UGA’s 2013 season: ‘We just had a lot of things go wrong’

JACKSONVILLE, Fla. — Georgia’s “one dream” theme for its 2013 season was centered on getting to the national title game in Pasadena.

UGA's 2013 season: 'We just had a lot of things go wrong'
Marc Weiszer

Instead, as it unfolded, it became about other things never imagined that it will be remembered for: a slew of injuries to offensive playmakers, a bunch of close games and a tipped pass that became an improbable touchdown against the Bulldogs.

The offense poured on the points again nearly at school-record pace. The defense gave up too many points and big plays in the passing game as it relied heavily on youth. Special teams breakdowns were calamitous.

As the Bulldogs head into the offseason after a 24-19 upset loss to Nebraska Wednesday in the Gator Bowl, players and coaches preached about making the small fixes so another 8-5 season or something similar won’t be in store in 2014.

“This team, we just had a lot of things go wrong and a lot of things go wrong at the worse time imaginable,” outside linebacker Jordan Jenkins said. “If we could just fix the little things, it’s not all big things, it’s just the minor things that determines how you’re season will be. If everyone’s on the same page, those things like a muffed punt doesn’t happen or a mismatched coverage doesn’t happen. I feel like we have to work on our fundamentals this offseason and work on doing every little thing right.”

That message is similar to what defensive coordinator Todd Grantham will deliver to his unit after it held the Cornhuskers to just 307 yards, 99 of which came on a third-quarter touchdown pass. Safety Quincy Mauger and cornerback Shaq Wiggins, both freshmen, were in coverage.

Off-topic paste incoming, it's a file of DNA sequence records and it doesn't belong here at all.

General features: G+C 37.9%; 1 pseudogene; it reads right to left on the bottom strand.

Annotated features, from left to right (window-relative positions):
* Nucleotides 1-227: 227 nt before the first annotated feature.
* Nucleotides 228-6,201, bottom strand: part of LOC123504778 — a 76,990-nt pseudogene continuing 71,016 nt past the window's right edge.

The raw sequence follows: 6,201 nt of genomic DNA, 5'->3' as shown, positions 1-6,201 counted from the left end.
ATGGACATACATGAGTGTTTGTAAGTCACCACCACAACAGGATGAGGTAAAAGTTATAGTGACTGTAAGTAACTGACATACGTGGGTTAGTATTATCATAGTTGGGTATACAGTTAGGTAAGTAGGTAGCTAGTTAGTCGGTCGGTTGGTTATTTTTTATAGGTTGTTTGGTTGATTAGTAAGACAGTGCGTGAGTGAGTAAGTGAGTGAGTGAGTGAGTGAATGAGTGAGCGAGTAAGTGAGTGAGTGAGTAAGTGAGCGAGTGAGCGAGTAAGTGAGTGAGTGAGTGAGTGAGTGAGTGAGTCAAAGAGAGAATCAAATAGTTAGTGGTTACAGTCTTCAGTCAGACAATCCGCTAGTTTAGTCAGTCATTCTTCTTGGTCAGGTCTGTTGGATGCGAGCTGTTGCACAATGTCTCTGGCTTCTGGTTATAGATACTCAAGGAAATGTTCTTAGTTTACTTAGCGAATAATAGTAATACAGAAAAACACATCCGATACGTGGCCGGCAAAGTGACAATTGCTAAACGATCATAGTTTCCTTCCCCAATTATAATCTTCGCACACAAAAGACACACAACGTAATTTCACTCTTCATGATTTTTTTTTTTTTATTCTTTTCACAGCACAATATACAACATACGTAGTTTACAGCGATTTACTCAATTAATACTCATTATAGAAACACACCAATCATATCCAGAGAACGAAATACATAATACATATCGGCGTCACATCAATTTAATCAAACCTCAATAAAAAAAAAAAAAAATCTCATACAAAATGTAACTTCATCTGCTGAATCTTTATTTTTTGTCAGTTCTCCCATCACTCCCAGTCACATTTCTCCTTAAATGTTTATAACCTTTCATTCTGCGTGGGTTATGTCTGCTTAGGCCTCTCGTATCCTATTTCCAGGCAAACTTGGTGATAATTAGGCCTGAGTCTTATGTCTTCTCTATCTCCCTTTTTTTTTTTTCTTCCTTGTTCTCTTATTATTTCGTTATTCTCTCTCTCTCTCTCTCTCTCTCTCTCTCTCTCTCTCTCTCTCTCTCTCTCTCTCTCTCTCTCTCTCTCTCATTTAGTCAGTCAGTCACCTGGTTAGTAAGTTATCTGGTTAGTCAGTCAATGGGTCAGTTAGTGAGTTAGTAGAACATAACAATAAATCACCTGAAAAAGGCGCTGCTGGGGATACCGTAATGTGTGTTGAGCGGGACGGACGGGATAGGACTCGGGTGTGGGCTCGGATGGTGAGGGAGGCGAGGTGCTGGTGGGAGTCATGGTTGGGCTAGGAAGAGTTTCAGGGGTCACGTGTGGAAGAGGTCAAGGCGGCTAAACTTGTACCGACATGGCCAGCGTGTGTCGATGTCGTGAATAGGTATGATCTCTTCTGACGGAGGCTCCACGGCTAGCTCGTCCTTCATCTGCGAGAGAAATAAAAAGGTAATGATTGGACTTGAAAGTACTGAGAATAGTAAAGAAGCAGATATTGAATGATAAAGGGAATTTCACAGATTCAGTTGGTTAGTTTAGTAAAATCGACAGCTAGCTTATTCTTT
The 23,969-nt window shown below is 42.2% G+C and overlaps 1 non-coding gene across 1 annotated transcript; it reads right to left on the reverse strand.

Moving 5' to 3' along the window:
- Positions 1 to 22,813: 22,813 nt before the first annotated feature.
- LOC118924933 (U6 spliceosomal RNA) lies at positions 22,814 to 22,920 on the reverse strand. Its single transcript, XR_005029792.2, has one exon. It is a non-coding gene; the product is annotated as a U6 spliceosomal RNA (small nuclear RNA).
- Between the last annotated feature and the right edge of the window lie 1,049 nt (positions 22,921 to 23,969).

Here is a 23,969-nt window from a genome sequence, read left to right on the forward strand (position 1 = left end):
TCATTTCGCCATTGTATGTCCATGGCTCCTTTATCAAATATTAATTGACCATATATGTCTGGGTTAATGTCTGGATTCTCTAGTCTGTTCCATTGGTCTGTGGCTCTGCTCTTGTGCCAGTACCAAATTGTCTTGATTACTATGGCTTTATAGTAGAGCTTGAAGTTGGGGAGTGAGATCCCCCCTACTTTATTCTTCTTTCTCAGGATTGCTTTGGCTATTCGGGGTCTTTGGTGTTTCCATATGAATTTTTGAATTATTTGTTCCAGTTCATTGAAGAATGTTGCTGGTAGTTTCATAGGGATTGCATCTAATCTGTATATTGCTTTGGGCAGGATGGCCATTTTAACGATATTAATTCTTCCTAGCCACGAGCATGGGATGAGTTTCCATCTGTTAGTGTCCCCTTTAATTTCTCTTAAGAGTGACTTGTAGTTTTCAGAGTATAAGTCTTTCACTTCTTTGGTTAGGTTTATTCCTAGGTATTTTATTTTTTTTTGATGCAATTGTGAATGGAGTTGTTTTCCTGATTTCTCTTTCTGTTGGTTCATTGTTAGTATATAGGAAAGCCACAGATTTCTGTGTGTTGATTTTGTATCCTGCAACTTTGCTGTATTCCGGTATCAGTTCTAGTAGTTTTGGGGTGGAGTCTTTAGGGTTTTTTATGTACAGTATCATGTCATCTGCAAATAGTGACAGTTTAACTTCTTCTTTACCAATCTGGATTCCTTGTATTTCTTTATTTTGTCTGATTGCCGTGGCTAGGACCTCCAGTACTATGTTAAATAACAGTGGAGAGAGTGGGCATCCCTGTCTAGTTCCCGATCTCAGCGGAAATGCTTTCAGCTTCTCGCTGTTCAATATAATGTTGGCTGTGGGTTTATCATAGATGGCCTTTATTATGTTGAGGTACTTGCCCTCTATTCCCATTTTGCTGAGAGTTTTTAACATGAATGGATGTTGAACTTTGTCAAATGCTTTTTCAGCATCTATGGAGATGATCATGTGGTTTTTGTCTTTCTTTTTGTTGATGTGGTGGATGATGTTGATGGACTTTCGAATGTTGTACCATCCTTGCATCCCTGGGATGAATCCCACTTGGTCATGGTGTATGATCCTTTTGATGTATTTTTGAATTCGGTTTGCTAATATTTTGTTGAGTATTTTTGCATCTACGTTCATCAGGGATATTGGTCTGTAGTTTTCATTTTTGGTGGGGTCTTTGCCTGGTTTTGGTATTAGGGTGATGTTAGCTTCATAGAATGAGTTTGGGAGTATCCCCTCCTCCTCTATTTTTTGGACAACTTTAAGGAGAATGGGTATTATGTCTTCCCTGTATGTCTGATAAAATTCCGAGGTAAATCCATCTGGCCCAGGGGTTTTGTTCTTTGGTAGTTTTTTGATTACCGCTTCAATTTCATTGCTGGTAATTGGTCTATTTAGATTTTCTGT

“Learn from your mistakes and know that the details matter,” Grantham said. “You’re not freshmen anymore and try to pay attention to the little things.”

Georgia’s already wild season that began with a preseason No. 5 ranking was rocked by a 73-yard touchdown with 25 seconds to go on a tipped pass by safety Josh Harvey-Clemons in a 43-38 loss at Auburn on Nov. 16.

Of Georgia’s five losses, all but Missouri were decided by five points or fewer.

“The difference is like this every year,” offensive coordinator Mike Bobo said holding his thumb and forefinger inches apart. “It’s hard to win any game, much less the championship. You’ve just got to keep knocking on the door.”

Said tight end Arthur Lynch: “Disciplined football is what you need to do to go undefeated and play in the national championship and we couldn’t do that this season.”

The Bulldogs figure to look similar when spring practices begin in advance of coach Mark Richt’s 14th season at Georgia.

Barring a surprise, Georgia won’t lose an underclassman to the NFL draft. Every starter on defense returns except for defensive lineman Garrison Smith.

By the fall, Georgia’s offense will be bolstered by the return of injured receivers Malcolm Mitchell and Justin Scott-Wesley and tailback Keith Marshall, who all were lost to season-ending ACL injuries. The Bulldogs still set a program record with 484.2 yards per game and its 36.7 points per game was about a point behind the record set in 2012.